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Genesis 37-40


A Devotional Journey
     led by Dr. Gene Pearson                                                                                                               
Thru the Bible in a Year
Genesis 37-40
January 14                                      
            Here begins the story of Joseph, the fourth generation of Abraham’s family. His story is one of youthful exuberance and human pride intersecting with parental favoritism and family jealousies. As the first born of Rachel, but number seven among his half-brothers, Joseph has a special place in his father’s heart just as Rachel does. Because this bias surfaces so obviously (as in the gift to Joseph of a unique and special coat), so does the resentment of Jacob’s other sons.
            The sale into slavery of a brother (even a half-brother!) was an unimaginable crime in Hebrew society and reveals the intense hostility involved. The deception of a father by his entire family would have been considered humiliating in the extreme.
            It's hard to believe Joseph’s own conduct didn't play some part in this, and it's possible to view his handling of the prophetic dreams God gave him as proof (a more modest person might have kept such visions to himself).
            Of course other evidence of family dysfunction is revealed, for example, in the story of Judah and Tamar. The ancient tradition of brothers taking in their sister-in-laws once they became widows and becoming substitute fathers for a male heir was designed to preserve the property and hereditary rights of every family member.
            Meanwhile, God is preserving Joseph in Egypt: through the wicked attempts of certain people to use him for their own benefit; always moving him toward his inevitable position of special service in God’s plan.
            So, Joseph goes through a series of life-shaping experiences: as an overseer for Potiphar (a dead end, if rewarding, job for a slave), as a prisoner and the manager of a prison (in which position he meets those who have fallen in disfavor with the Pharaoh himself), and eventually, through his God-given ability to interpret dreams, he becomes the second most powerful man in Egypt during one of its most critical and opportune moments.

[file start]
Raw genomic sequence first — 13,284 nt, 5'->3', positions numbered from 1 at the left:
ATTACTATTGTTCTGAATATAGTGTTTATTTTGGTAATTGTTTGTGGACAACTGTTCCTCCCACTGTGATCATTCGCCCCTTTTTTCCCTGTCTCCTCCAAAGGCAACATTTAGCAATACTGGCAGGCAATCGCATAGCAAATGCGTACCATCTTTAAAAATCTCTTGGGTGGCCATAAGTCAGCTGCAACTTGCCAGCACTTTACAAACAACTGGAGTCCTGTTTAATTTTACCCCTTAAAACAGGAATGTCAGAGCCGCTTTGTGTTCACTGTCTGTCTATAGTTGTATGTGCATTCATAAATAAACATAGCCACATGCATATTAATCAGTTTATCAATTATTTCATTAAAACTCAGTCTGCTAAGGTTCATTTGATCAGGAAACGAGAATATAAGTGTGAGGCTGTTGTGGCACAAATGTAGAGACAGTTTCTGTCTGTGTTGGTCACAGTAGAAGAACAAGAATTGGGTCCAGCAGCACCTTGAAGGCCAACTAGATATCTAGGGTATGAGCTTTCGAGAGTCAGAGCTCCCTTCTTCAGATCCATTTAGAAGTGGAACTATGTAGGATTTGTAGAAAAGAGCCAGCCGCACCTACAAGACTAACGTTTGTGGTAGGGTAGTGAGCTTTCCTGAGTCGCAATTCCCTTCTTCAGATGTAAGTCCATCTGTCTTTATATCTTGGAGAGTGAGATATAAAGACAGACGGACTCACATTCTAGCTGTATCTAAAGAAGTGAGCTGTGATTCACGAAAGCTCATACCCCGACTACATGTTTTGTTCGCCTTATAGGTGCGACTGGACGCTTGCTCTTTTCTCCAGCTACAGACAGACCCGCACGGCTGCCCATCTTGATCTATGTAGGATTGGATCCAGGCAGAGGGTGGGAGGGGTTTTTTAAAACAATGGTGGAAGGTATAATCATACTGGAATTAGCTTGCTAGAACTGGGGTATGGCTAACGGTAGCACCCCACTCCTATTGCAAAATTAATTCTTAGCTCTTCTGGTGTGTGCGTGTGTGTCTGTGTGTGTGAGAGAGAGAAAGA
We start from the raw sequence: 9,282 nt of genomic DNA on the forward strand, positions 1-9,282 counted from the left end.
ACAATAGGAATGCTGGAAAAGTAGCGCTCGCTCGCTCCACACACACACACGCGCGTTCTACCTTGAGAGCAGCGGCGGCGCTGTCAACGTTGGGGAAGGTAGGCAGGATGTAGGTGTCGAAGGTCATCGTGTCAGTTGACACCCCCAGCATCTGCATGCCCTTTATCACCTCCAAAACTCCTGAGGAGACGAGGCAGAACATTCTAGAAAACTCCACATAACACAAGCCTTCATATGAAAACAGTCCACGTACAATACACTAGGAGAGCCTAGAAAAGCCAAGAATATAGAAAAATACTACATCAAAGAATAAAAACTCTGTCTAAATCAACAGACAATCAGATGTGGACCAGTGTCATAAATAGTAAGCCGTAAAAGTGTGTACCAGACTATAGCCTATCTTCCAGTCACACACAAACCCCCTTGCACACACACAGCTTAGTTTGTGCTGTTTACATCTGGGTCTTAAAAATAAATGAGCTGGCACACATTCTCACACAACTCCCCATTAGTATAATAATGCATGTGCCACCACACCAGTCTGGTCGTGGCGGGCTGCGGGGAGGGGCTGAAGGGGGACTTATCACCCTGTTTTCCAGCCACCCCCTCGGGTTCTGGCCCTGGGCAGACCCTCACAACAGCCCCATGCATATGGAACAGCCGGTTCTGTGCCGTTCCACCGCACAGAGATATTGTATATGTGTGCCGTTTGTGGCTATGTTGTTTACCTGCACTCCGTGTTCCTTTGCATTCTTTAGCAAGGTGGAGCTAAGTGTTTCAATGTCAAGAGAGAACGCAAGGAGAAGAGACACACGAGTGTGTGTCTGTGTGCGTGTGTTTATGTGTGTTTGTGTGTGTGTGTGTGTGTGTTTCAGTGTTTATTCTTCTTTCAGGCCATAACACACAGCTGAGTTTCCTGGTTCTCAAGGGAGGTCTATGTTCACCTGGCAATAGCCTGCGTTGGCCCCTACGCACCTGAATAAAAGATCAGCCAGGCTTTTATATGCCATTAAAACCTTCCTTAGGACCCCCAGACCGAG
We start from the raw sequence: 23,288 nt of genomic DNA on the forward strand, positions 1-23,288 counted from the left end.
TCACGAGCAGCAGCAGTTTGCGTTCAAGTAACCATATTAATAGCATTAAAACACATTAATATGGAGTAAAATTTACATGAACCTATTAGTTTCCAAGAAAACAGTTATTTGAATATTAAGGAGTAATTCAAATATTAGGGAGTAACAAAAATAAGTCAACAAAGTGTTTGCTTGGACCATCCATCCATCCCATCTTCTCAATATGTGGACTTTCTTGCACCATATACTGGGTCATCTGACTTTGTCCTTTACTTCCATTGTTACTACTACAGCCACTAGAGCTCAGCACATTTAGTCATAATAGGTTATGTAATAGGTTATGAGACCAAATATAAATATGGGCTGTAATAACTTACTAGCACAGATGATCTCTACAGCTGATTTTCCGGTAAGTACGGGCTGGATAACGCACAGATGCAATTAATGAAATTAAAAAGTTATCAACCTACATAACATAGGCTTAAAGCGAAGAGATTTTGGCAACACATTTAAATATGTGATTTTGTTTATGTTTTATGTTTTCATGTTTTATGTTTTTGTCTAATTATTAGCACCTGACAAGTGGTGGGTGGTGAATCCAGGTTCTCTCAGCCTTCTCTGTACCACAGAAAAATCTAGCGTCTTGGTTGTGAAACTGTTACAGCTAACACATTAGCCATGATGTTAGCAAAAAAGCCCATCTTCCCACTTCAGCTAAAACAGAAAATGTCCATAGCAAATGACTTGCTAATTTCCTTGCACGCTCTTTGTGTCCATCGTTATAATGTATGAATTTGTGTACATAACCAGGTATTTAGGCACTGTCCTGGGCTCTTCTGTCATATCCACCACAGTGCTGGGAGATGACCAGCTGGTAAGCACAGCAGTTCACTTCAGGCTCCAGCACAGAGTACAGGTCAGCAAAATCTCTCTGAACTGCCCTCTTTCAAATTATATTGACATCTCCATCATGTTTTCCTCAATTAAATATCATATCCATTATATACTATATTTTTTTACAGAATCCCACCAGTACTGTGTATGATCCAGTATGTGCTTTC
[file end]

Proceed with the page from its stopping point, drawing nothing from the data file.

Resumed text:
Do you ever feel you have been treated unfairly?  Do you ever feel that way because you have too much? 
            Joseph, given more than he deserved, became a victim of his own pride. Then he suffered more than he deserved; yet his temptation to despair, was neutralized by God's miraculous intervention.
            Pride and despair seem to be alternative states for all of us – perhaps in less extreme ways than Joseph experienced, but in real ones none the less.
            What we must remember in the story is the repeated emphasis on God’s involvementthe Lord was with Joseph and made him successful...and blessed him (39:2, 21).
            God is involved in our lives also. We don't always notice, and sometimes even assume He's not. Yet the God who could forgive Abraham, and Jacob and Ruben and Judah, and preserve Joseph cares about us as well.
            What’s the worst thing that could happen to you today?  What the worst problem you face? 
            Remind yourself that God has not forgotten you. If you have to, force yourself to get down on your knees and recommit your life to His care. Then get up and do your best to overcome or live through everything you face.
            You'll be surprised how many disasters never occur and how many times you sense God’s encouragement and love.
© A. Eugene Pearson 2011